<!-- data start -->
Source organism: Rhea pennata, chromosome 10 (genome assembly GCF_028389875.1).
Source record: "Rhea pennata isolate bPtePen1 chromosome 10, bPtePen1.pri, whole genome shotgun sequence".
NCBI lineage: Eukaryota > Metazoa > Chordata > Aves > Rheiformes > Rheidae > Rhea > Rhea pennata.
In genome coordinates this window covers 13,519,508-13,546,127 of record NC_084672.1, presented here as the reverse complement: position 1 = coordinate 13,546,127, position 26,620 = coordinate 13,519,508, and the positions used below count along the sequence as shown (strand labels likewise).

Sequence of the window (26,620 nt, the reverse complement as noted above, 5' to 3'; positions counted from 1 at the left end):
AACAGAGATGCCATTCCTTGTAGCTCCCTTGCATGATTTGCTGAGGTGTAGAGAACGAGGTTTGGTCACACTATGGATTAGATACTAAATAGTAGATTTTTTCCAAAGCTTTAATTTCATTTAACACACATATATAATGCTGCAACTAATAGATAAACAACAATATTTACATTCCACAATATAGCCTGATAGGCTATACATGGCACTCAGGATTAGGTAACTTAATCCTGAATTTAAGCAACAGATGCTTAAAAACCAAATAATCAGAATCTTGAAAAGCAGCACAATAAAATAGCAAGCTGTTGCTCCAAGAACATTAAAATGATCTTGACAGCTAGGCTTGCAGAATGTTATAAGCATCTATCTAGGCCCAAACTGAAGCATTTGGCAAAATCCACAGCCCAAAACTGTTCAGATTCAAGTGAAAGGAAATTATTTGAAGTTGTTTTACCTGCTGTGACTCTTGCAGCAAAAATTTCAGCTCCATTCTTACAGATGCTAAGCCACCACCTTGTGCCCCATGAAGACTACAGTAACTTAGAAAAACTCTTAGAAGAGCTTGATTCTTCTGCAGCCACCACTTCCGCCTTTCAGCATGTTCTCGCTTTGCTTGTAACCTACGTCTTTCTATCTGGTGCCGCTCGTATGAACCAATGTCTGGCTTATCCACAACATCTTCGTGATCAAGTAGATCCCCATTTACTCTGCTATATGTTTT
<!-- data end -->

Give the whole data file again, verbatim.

Source organism: Rhea pennata, chromosome 10 (genome assembly GCF_028389875.1).
Source record: "Rhea pennata isolate bPtePen1 chromosome 10, bPtePen1.pri, whole genome shotgun sequence".
NCBI lineage: Eukaryota > Metazoa > Chordata > Aves > Rheiformes > Rheidae > Rhea > Rhea pennata.
In genome coordinates this window covers 13,519,508-13,546,127 of record NC_084672.1, presented here as the reverse complement: position 1 = coordinate 13,546,127, position 26,620 = coordinate 13,519,508, and the positions used below count along the sequence as shown (strand labels likewise).

Sequence of the window (26,620 nt, the reverse complement as noted above, 5' to 3'; positions counted from 1 at the left end):
AACAGAGATGCCATTCCTTGTAGCTCCCTTGCATGATTTGCTGAGGTGTAGAGAACGAGGTTTGGTCACACTATGGATTAGATACTAAATAGTAGATTTTTTCCAAAGCTTTAATTTCATTTAACACACATATATAATGCTGCAACTAATAGATAAACAACAATATTTACATTCCACAATATAGCCTGATAGGCTATACATGGCACTCAGGATTAGGTAACTTAATCCTGAATTTAAGCAACAGATGCTTAAAAACCAAATAATCAGAATCTTGAAAAGCAGCACAATAAAATAGCAAGCTGTTGCTCCAAGAACATTAAAATGATCTTGACAGCTAGGCTTGCAGAATGTTATAAGCATCTATCTAGGCCCAAACTGAAGCATTTGGCAAAATCCACAGCCCAAAACTGTTCAGATTCAAGTGAAAGGAAATTATTTGAAGTTGTTTTACCTGCTGTGACTCTTGCAGCAAAAATTTCAGCTCCATTCTTACAGATGCTAAGCCACCACCTTGTGCCCCATGAAGACTACAGTAACTTAGAAAAACTCTTAGAAGAGCTTGATTCTTCTGCAGCCACCACTTCCGCCTTTCAGCATGTTCTCGCTTTGCTTGTAACCTACGTCTTTCTATCTGGTGCCGCTCGTATGAACCAATGTCTGGCTTATCCACAACATCTTCGTGATCAAGTAGATCCCCATTTACTCTGCTATATGTTTT